Your music is really unlike much else on the radio nowadays.
There was a void that needed to be filled just in regards to spreading good vibes. Almost in a sense of someone like Outkast. When they first hit the scene, they grinded, they stayed humble, and they stayed on the grind and it paid off. Their music was so unique and so different from what anybody else had to offer.
It’s about making no compromises rather than watering down your sound for commercial gain.
I’m not here to bash anybody else. I’m here to keep the wheels turning. I’m just excited, bro!
It’s hard not to listen to your music – or even look at your album cover that features a picture of you and your Goldendoodle, Idnit – and come to the conclusion that you’re a super-happy dude.
For real. Because either I do this or go back to the norm. And I’m never going back. I know what got me here. I know what’s gonna keep me here. And no matter what I go through, this is a job; this is a career. Professionalism is a key. It’s a major key. Not to sound cliché [laughs].
You toured with Chance the Rapper, have a song featured on Coloring Book and recently performed with him on The Tonight Show. What brought you two so close together?
Chance tweeted he liked the “Cha Cha” back in November 2014. He heard it, he loved it, we all linked. I started making music with his production team, the Social Experiment. We developed a business relationship. He’s a real ally in this game.
Is it crucial for you to see artists like Chance achieving success by being completely themselves?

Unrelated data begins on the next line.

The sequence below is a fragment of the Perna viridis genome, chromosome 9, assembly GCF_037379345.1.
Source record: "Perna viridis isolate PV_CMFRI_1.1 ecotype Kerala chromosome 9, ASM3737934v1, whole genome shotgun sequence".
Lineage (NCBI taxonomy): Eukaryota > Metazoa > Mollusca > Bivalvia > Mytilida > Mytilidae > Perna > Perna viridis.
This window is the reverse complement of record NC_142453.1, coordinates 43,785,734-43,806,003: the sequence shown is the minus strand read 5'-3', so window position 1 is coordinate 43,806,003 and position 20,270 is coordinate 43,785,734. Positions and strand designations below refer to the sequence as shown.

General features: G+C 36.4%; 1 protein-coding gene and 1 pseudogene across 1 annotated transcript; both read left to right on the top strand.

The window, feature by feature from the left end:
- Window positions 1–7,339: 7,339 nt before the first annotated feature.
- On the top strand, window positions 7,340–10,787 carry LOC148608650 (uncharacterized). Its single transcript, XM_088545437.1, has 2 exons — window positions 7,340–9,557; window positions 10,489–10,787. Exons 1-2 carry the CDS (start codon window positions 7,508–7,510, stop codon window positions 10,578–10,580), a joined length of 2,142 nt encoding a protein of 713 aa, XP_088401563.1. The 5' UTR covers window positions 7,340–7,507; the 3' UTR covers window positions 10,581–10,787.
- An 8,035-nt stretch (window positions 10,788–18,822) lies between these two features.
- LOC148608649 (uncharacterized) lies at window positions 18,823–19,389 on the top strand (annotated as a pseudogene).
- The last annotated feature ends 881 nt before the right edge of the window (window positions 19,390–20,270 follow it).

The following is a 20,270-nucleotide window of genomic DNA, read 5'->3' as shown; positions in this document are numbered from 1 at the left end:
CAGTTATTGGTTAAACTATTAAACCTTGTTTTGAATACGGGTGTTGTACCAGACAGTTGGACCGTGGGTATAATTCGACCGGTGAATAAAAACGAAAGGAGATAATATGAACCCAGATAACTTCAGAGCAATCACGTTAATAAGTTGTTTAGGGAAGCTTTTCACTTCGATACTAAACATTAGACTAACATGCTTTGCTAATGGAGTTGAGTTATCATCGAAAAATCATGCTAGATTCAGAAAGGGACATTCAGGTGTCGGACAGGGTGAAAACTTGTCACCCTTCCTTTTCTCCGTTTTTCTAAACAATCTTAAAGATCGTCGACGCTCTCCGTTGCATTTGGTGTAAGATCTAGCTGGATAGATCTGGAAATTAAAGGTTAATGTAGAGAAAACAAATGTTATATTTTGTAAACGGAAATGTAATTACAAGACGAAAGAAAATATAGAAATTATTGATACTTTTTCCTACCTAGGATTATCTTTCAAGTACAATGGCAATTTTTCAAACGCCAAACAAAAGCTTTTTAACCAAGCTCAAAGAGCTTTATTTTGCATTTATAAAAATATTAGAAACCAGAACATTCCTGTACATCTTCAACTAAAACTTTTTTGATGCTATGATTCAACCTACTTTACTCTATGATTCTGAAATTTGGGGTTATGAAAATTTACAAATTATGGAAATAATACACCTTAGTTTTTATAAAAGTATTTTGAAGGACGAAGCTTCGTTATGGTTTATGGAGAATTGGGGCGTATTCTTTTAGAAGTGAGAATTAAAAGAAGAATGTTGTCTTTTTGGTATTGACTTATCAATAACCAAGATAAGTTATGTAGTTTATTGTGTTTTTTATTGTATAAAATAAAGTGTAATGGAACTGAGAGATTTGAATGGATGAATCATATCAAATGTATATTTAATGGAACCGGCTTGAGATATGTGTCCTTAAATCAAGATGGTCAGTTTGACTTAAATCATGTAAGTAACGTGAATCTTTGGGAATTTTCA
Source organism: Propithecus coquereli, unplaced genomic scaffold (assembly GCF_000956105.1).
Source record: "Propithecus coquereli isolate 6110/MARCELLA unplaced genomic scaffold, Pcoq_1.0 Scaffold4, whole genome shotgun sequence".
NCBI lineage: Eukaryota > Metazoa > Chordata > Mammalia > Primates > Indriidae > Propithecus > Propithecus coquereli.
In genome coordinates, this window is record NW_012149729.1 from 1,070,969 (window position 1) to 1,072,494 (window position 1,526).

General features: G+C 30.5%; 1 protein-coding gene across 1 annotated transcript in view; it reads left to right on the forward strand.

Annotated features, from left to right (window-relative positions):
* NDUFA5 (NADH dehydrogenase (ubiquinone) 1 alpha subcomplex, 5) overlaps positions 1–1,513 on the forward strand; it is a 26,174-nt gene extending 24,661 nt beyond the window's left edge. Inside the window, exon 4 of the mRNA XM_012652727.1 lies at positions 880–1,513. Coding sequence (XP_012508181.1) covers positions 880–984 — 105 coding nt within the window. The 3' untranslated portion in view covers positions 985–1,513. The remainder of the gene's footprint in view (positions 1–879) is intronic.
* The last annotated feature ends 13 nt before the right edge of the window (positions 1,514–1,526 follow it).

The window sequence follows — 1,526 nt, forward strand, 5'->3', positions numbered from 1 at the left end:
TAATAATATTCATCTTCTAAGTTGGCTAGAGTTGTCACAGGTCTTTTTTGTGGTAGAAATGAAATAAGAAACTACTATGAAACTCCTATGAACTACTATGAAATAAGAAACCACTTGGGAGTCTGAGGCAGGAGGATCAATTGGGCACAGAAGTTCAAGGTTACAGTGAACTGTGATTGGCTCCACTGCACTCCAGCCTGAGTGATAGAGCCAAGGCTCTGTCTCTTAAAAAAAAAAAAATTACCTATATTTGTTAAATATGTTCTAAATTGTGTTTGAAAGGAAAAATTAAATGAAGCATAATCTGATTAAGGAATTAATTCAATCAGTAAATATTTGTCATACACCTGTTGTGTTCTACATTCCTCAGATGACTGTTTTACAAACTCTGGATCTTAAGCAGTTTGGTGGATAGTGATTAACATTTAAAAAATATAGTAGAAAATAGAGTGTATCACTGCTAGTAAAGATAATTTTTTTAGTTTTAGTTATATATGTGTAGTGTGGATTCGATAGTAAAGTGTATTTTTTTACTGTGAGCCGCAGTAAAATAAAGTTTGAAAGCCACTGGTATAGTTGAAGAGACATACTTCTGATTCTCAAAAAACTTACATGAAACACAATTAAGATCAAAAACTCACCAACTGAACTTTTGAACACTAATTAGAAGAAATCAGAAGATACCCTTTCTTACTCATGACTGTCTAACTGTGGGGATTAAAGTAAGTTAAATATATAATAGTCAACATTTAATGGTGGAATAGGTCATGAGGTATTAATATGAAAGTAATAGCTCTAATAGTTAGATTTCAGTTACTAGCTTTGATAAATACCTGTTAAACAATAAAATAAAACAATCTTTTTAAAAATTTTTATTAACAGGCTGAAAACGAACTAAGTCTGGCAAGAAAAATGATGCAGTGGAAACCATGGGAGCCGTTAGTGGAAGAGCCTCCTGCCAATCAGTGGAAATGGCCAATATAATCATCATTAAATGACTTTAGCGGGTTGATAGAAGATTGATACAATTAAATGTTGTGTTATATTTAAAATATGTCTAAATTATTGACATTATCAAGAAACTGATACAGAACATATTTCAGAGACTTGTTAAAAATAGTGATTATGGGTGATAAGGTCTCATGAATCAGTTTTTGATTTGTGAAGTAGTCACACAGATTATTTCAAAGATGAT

Most certainly. I was also motivated by one of the pioneers of doing their own thing: George Clinton and the Parliament-Funkadelic. Also huge kudos to the great Bootsy Collins and the legendary Garry Shider, a.k.a. the Diaper Boy. They were very loose and free with the way they did their thing and that’s always how I wanted to go about it. Ever since I made the 1Epic mixtape that had the “Cha Cha” record up on there, me and [producer] Gabe Niles, we released all our inhibitions and just went at it. Trappy Go Lucky!
At what age did you start to believe music was your calling?
Ever since I can remember, I wanted to do music. I really started taking it seriously when I wanted to showcase my sound to my peers. So I would do local nights and events and things of that nature and build it up. Things didn’t start really kicking off until I linked with my boy Gabe Niles. We started making music at the top of 2014 and it’s been history ever since. Me and him did a lot of dope stuff together and we still do. He’s one of the executive producers on Big Baby D.R.A.M.
Growing up in Virginia, it must have been inspirational to see musicians like Timbaland, Missy Elliott, the Neptunes and Clipse making it big.
Oh, hell, yeah! I’m a product of seeing that as a kid, as a preteen, as a teenager, as an adult. With how far they’ve gone, we always felt like we could do it too. But it’s really beyond that. It’s my lifestyle. Legit, they’ve been such huge influences in the game.
From “D.R.A.M. Sings Special” on Coloring Book to “Cute” on your album, it’s obvious you take joy in making kid-friendly music.
I’ve always wanted to make music that the children can get loose to that wasn’t cheesy. Just growing up loving musicals and things of that nature. The way “Special” came about is that me and Donnie Trumpet were talking and he was getting into making children’s music and I said, “Man, I always wanted to do that. Play me a beat you’ve got in mind for that.” And he played the “Special” beat. I’m like [sings], “You are so special” And he got up right quick and got the handheld mic and we got to chopping from there. And several months later it landed on Chance’s project.